Meanwhile, Canucks fans wondered where the contract forgiveness was for their team given how New Jersey had penalties rescinded on Ilya Kovalchuk’s contract (not coincidentally after some wealthy NBA owners stepped up and bought the woebegone franchise), and how Chris Pronger’s contract went into the ether of the Arizona Coyotes payroll, with the former Hart Trophy winner working for the NHL head office.
So Canucks fans were waiting for a team figure to take on the league, knowing full well that goody-two-shoes GM Jim Benning and team captain Horvat weren’t likely to rock any boats.
But beyond that, Canuck Nation is tired of meek, and tired of being held hostage by the grievances – real or perceived – of its tortured past.
This is the club’s 50th anniversary season, and it has never won a Stanley Cup. For that reason, the 1994 and 2011 teams are still lionized for getting to Game 7 of the Cup final.
The ’94 team, with its polar opposite pillars of Trevor Linden and the mercurial Pavel Bure, went on an underdog run that captured the hearts of British Columbians.
Only, there is now trouble for both those icons.
Linden was let go as Vancouver’s president of hockey operations in July 2018 after he and Benning presented competing visions for the team’s future. There are sore feelings between the most beloved figure in the history of the franchise, and owner/chairman Francesco Aquilini, despite the announcement of an “amicable” split.
Linden has not attended any of the 50th anniversary celebrations this year. Not the naming of Horvat as captain on opening night, and not the 1990s era theme night in January.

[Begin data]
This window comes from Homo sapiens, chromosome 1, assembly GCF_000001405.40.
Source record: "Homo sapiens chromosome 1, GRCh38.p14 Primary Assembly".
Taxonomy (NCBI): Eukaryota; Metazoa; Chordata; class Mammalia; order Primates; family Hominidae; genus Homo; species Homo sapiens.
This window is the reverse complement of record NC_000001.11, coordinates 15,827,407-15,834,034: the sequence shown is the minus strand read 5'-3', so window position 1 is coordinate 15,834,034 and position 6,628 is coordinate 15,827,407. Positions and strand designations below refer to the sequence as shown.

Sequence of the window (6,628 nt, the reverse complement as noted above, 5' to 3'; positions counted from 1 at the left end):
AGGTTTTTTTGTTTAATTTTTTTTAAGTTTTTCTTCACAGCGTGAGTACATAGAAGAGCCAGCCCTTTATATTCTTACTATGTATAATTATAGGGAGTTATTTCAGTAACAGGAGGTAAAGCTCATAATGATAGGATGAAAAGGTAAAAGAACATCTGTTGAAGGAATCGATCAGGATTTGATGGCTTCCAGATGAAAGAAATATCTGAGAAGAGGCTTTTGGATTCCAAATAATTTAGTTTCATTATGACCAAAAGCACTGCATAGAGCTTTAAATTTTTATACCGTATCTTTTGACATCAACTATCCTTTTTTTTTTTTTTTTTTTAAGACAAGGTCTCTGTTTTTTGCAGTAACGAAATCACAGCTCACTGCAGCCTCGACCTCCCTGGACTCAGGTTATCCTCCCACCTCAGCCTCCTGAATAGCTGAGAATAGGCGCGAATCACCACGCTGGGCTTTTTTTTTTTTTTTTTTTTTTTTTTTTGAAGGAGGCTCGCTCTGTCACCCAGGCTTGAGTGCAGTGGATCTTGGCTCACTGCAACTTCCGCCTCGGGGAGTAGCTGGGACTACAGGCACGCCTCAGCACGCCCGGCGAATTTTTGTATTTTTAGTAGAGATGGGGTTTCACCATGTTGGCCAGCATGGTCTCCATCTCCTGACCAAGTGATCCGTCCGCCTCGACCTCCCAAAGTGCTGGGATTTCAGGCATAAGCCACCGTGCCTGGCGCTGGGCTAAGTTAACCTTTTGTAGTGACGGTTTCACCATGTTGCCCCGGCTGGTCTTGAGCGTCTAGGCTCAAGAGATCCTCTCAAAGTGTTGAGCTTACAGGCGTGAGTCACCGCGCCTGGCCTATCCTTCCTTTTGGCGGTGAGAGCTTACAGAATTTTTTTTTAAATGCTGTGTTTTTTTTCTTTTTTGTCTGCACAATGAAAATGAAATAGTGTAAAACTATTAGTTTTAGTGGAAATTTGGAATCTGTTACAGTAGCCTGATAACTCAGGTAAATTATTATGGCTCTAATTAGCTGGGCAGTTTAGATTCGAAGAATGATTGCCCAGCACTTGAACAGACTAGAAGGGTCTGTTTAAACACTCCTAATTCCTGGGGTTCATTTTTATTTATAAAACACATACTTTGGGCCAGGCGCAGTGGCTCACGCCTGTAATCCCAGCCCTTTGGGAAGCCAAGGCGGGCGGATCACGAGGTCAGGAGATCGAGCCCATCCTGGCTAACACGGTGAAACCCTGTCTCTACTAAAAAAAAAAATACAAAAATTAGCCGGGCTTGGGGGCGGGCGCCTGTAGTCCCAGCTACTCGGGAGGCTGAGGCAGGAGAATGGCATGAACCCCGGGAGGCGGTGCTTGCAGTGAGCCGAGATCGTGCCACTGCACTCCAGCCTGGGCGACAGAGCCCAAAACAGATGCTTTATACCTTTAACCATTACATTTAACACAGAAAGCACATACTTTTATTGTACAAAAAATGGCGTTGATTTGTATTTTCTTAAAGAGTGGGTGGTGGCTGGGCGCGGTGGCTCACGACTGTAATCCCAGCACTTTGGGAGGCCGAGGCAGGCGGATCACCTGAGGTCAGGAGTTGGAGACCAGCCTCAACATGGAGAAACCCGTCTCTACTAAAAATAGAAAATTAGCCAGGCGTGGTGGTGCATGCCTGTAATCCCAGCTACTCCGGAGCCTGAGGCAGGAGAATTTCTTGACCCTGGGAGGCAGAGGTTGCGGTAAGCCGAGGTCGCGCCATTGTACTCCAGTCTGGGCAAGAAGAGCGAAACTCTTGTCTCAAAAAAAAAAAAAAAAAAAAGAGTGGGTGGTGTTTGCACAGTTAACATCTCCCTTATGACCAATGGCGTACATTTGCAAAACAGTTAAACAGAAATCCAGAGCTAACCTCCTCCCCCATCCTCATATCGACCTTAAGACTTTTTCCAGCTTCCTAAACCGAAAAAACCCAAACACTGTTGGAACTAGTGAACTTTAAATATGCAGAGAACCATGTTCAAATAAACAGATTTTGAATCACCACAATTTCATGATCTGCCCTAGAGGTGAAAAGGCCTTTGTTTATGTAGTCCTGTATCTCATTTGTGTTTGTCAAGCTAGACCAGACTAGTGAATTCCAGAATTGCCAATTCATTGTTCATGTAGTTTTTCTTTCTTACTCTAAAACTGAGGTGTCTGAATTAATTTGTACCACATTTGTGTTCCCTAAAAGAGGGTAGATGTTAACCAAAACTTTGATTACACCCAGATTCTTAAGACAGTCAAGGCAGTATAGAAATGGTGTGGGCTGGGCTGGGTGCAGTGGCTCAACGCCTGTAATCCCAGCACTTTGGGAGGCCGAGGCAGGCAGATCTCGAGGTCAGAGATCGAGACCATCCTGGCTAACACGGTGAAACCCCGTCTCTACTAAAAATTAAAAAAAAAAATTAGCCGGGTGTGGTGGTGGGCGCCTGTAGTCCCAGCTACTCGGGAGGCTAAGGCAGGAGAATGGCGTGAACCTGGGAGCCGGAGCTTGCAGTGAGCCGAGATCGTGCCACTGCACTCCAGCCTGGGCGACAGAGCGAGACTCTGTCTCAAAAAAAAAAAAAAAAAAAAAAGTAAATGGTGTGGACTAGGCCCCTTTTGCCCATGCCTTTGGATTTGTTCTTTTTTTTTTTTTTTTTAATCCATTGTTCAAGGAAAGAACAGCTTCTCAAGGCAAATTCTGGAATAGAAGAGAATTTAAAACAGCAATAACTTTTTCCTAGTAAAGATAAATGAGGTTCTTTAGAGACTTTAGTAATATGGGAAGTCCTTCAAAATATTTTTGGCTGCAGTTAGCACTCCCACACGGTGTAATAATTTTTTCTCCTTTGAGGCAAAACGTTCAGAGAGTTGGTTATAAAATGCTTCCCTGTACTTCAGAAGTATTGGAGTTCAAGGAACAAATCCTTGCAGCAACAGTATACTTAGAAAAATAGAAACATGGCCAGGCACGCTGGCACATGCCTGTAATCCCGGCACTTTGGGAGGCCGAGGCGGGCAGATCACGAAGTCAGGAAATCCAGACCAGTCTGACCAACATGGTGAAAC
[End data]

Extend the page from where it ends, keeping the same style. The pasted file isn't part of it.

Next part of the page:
He is attending the jersey retirement ceremony for former teammates Daniel and Henrik Sedin next week, but he’s made his point. Minus an element relating to people he counts as close friends, he’s done spreading his interpersonal magic at Rogers Arena. Canucks ownership will need a new glad-hander.
Then there’s Bure, a player who held out on the Canucks while under contract, and demanded a trade. His No. 10 was belatedly retired in 2013 amid much debate, but only after the Canucks were scooped by the Hockey Hall of Fame, who inducted him in the player category, beating his jersey retirement to the punch
Some within the organization had trouble with awarding a player who easily met the standard for the franchise’s highest honour on the ice, but fell well short of it off the ice. As one TSN 1040 listener put it this week, from the moment he arrived in Vancouver, he always seemed to have one foot out the door.